Cheating on the SAT. Faking extracurriculars. Forging letters of recommendation. Padding resumes. Anything to get into your dream school. Anything to reach higher than the people around you.
As I sit here writing this, I am mad. Mad at the College Board, mad at the prep books piled high on the desk in front of me, mad at the growing stack of college mail scattered around me. While it all seems to say, “We want you” in every college’s unique way, they may or may not be interested in my oh-so-exceptional life. But most of all, I am mad that all of this not only hangs over me like a cloud at home, but it also hangs over the entire student body in their homes. It hangs over the entire state in schools like ours, it hangs over the nation in schools like ours.
The College Board is pitting kids against kids, parents against parents, and obviously, test preparatory programs against other prep programs. But the true purpose of the college process is no longer to pursue higher education—at least it does not seem like it anymore. The SAT does not teach you anything about living life, and neither does the ACT. The real reason behind all of the test prep courses, the SAT study books, and the tutors promising to help you improve your score is that nervous students provide the perfect niche to make a profit, and this is making me crazy.
So to address the all-powerful and all-knowing College Board, on behalf of students like me all around my school and around my country, it is time to change your ways. Not only has the college admissions scandal exposed the flaws in the admittance system, but it is also exposing the flaws in you. We no longer want to play your game. We want to be judged by our true characteristics, instead of how well we can solve 20 math questions in 25 minutes without a calculator, after having spent more than an hour reading passages and determining their rather arbitrary significance. In the U.S., nearly 2 million students from the class of 2018 took the SAT, and 1.9 million students from the class of 2018 took the ACT, according to The Washington Post. The sheer number of students who feel forced to buy into the college admissions system is astounding, but even more so when you look beneath the surface.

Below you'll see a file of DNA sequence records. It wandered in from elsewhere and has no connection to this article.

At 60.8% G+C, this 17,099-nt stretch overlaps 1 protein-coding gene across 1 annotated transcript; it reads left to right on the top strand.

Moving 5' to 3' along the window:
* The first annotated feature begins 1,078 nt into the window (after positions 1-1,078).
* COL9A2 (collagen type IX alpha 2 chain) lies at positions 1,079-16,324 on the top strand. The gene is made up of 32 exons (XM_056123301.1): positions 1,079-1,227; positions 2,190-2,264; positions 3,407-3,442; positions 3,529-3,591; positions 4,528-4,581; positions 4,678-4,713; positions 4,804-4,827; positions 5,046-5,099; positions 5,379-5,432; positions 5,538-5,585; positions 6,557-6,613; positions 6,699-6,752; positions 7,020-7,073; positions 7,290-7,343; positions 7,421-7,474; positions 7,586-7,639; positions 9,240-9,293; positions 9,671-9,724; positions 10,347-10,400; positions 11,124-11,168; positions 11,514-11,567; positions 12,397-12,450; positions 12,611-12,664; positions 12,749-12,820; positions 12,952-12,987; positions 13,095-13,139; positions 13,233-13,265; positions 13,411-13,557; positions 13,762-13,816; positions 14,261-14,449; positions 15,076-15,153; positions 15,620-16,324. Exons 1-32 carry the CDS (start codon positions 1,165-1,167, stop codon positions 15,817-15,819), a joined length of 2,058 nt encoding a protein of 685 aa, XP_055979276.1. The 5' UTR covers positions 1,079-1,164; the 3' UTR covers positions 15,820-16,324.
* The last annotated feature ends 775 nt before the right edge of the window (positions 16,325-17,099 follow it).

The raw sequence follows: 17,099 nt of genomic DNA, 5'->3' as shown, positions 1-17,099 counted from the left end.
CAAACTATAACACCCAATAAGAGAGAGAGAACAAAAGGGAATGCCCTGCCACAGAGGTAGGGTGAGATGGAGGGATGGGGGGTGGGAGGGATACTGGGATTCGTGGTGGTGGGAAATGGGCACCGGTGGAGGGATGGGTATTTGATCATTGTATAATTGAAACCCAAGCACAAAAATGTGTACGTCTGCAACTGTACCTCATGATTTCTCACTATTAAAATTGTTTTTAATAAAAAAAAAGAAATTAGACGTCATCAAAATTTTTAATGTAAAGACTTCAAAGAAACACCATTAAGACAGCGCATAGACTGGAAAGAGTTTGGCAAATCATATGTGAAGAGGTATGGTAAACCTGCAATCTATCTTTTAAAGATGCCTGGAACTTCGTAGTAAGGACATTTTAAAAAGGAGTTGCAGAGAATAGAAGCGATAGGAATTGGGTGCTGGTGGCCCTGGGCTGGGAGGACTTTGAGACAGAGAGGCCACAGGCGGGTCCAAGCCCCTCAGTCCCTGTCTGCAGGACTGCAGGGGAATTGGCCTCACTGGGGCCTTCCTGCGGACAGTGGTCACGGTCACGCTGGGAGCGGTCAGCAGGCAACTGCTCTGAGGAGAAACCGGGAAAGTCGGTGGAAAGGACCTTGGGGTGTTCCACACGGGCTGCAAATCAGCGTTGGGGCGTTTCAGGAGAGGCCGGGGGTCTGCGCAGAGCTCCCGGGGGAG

The Princeton Review offers private tutoring sessions for the ACT starting at $150 per hour, and Tutors.com has an average rate of between $45 and $100 per hour for SAT tutors.
However, if you look past the cost of preparing for college, you will also see the emotional toll that this process takes on the students at PHS. To walk up to your friends at brunch and simply whisper the word “college” will send every person in a 10 foot radius into an immediate panic attack. More than ever, the people around me shut their mouths, refusing to reveal their test scores and their application process. I do not know which schools my friends are applying to. I do not know what kind of school they want to go to. I do not know why we are all so afraid of sharing this information.
Perhaps, like me, we are afraid that saying something aloud will bind us to that fact, forcing us to choose a small school over a big school, a public school or a private school, a liberal arts school or an engineering school. But what we do not realize is that the more we vocalize our fears, the more we can rationalize our thoughts and create a course of action for the future—a plan that reduces stress instead of induces anxiety, a plan that makes us excited rather than nervous.
In the end, college should be a thrilling next step in the game of life, not a headache-inducing application and decisions process. We need to trust ourselves and accept the work that comes with the reward, but we cannot look forward to a part of our life if we only ever dread thinking about it.
We need to understand that a good school is not necessarily defined by its ranking, and that our decision to attend a certain college should reflect something that we love about the school. While we view college as our next step on that path to a successful career, college should also be an enjoyable experience where students are able to explore realms beyond what they plan to do for a living.
I do not think we should boycott standardized tests or overthrow the College Board, but I do believe that we can change the way we interact with each other and the way we think about college. Please spend your time enjoying high school, so that you can look back on your time at PHS and remember the positive experiences, including the hours you spent poring over prep books and writing college essays—because that can be fun, too.
Maggie Black is a PHS student and member of The Piedmont Highlander staff